What do these peculiarities of it as a place mean? It means that Croydon becoming a comfortably middle-class, slightly-too precious monoculture will require all of those places to go the same way; not just for a substantial portion of its current residents to be replaced. The practical reality is simply against it. For this to happen it’ll require the total exclusion of anyone but the wealthy from the whole of the Greater London area, not just the parts that were traditionally poorer areas. What we’re talking about here would be an exodus of people on ordinary incomes many, many times the size of what we’ve seen in the past ten years. This seems especially unlikely when the very transformation of those places happened, in part, because a reverse process was going on in the suburubs of outer London. Every study shows that as the inner city grew wealthier, outer London grew poorer. The trajectory of Croydon itself – in an un-arrested state of decline from the late ’80s to 2011 – is all the evidence you need the wealth doesn’t just increase in London from the centre; it moves around too.

Does that mean we should be complacent about the negatives that some degree of gentrification will bring? Definitely not. I for one would be appalled to see this place – this crazy, mini-metropolis sitting awkwardly on the edge of London – become any less welcoming to a global citizenry of people from all walks of life. But I don’t think we need to worry yet. Take a look around: as a friend once said to me, “If you really think that we’re on the verge of becoming a ghetto for the rich and privileged, you might need your eyes tested”.

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James Naylor

James Naylor

James grew up in Coulsdon. After a brief spell in Somerset he returned to central Croydon as a useful London base. Since then however, his enthusiasm for Croydon has slowly grown into obsession – leading him to set up Croydon Tours and eventually the Croydon Citizen. James is particularly interested in the power of local media to foster new ways of thinking about communities and how to empower them. He is most interested in putting Croydon in a wider context within London, the economy and across time. During the week, he works for an advertising technology company hailing from Silicon Valley. When he’s not working on Croydon-related projects, he enjoys desperately nerdy but hugely enjoyable boardgames. Views personal, not representative of editorial policy.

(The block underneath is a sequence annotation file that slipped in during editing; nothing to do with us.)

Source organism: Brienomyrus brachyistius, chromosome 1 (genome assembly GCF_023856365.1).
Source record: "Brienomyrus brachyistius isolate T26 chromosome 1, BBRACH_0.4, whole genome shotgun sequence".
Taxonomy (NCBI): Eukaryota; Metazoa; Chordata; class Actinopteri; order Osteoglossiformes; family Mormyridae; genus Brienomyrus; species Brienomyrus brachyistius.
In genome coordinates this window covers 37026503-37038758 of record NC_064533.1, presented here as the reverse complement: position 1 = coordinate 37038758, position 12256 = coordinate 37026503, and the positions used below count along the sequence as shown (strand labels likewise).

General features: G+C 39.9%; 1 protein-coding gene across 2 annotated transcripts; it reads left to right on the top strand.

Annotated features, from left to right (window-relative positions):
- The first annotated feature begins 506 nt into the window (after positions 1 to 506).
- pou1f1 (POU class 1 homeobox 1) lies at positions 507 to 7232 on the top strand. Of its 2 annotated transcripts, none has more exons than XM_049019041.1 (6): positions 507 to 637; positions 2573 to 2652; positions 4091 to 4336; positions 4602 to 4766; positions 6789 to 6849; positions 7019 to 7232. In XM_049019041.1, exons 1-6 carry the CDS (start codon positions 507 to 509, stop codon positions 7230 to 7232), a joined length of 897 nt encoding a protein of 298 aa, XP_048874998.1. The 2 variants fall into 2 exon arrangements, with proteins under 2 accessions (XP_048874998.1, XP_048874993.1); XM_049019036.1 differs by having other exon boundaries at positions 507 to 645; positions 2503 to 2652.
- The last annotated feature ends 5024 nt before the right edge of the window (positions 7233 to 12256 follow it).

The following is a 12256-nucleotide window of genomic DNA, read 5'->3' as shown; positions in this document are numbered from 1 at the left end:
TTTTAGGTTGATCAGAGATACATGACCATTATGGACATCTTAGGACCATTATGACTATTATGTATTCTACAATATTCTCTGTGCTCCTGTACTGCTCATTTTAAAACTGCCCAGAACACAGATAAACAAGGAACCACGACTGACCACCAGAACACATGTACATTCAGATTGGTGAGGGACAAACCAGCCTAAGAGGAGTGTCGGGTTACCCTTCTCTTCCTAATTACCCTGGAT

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  • Robert Ward

    “If you really think that we’re on the verge of becoming a ghetto for the rich and privileged, you might need your eyes tested”.

    I think you also need your head examining too.

    • James Naylor

      Hah! Probably true…

  • NeilB

    Great article – though probably too early to say that the decline has stopped in 2011. I agree that its mainly wealth moving from the outer suburbs to the centre and that doesn’t look its going to reverse any time soon. Its sad to hear that Matthews yard has financial problems.

    • James Naylor

      Cheers Neil! I put that date based on 2011 riots being an uncontroversial low-point for Croydon and because I see a more positive than negative picture developing since thent A more high-profile (if not actually greater) sense of community spirit in the riots wake, Croydon Tech City, the emergence of cultural attractions with that community spirit like RISE and Matthews Yard and the Spreadeagle Theatre, real progress in Westfield plans (which I see have a strong chance of actually being built), new construction not seen on a scale since the 1980s, including one of the country’s tallest residential projects. I outlined further details on this theme here: . To me, that’s quite a lot of very concrete stuff: even if not everyone would agree that all of that was wholly positive, to me it seems to be the beginning of a climb out of a slump; economically, culturally and socially. But, as I think I imply here – it is just a start.

      It is indeed! Although it looks like they’re beginning to solve most of those problems now.